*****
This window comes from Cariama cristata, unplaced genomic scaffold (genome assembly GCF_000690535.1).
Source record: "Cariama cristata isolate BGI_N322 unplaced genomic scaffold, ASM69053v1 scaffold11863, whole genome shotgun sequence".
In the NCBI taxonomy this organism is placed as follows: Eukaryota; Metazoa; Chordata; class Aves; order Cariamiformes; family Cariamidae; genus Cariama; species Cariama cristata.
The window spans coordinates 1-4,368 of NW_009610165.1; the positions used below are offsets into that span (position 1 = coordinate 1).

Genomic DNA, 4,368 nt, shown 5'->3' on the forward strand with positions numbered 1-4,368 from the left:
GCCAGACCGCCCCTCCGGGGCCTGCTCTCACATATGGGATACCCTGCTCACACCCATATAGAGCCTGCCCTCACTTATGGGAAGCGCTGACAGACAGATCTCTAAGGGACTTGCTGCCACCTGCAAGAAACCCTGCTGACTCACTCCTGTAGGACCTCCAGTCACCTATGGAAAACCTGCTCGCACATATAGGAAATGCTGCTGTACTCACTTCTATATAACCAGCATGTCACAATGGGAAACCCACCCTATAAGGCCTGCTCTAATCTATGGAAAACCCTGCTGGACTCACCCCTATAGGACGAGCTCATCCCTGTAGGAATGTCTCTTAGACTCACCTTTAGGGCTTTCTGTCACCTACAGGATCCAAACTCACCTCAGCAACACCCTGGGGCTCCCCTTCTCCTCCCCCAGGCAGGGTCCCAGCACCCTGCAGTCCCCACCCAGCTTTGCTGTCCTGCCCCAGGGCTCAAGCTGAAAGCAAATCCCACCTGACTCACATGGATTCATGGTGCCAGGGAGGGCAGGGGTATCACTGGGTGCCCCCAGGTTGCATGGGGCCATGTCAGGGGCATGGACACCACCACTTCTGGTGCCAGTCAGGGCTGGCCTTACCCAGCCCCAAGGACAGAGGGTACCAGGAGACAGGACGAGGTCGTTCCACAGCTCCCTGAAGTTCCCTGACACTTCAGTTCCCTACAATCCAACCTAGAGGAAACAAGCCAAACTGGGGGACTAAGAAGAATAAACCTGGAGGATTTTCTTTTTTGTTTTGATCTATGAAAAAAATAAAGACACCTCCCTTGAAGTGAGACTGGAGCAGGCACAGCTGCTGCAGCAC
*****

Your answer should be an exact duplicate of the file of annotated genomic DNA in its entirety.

This window comes from Cariama cristata, unplaced genomic scaffold (genome assembly GCF_000690535.1).
Source record: "Cariama cristata isolate BGI_N322 unplaced genomic scaffold, ASM69053v1 scaffold11863, whole genome shotgun sequence".
In the NCBI taxonomy this organism is placed as follows: Eukaryota; Metazoa; Chordata; class Aves; order Cariamiformes; family Cariamidae; genus Cariama; species Cariama cristata.
The window spans coordinates 1-4,368 of NW_009610165.1; the positions used below are offsets into that span (position 1 = coordinate 1).

Genomic DNA, 4,368 nt, shown 5'->3' on the forward strand with positions numbered 1-4,368 from the left:
GCCAGACCGCCCCTCCGGGGCCTGCTCTCACATATGGGATACCCTGCTCACACCCATATAGAGCCTGCCCTCACTTATGGGAAGCGCTGACAGACAGATCTCTAAGGGACTTGCTGCCACCTGCAAGAAACCCTGCTGACTCACTCCTGTAGGACCTCCAGTCACCTATGGAAAACCTGCTCGCACATATAGGAAATGCTGCTGTACTCACTTCTATATAACCAGCATGTCACAATGGGAAACCCACCCTATAAGGCCTGCTCTAATCTATGGAAAACCCTGCTGGACTCACCCCTATAGGACGAGCTCATCCCTGTAGGAATGTCTCTTAGACTCACCTTTAGGGCTTTCTGTCACCTACAGGATCCAAACTCACCTCAGCAACACCCTGGGGCTCCCCTTCTCCTCCCCCAGGCAGGGTCCCAGCACCCTGCAGTCCCCACCCAGCTTTGCTGTCCTGCCCCAGGGCTCAAGCTGAAAGCAAATCCCACCTGACTCACATGGATTCATGGTGCCAGGGAGGGCAGGGGTATCACTGGGTGCCCCCAGGTTGCATGGGGCCATGTCAGGGGCATGGACACCACCACTTCTGGTGCCAGTCAGGGCTGGCCTTACCCAGCCCCAAGGACAGAGGGTACCAGGAGACAGGACGAGGTCGTTCCACAGCTCCCTGAAGTTCCCTGACACTTCAGTTCCCTACAATCCAACCTAGAGGAAACAAGCCAAACTGGGGGACTAAGAAGAATAAACCTGGAGGATTTTCTTTTTTGTTTTGATCTATGAAAAAAATAAAGACACCTCCCTTGAAGTGAGACTGGAGCAGGCACAGCTGCTGCAGCAC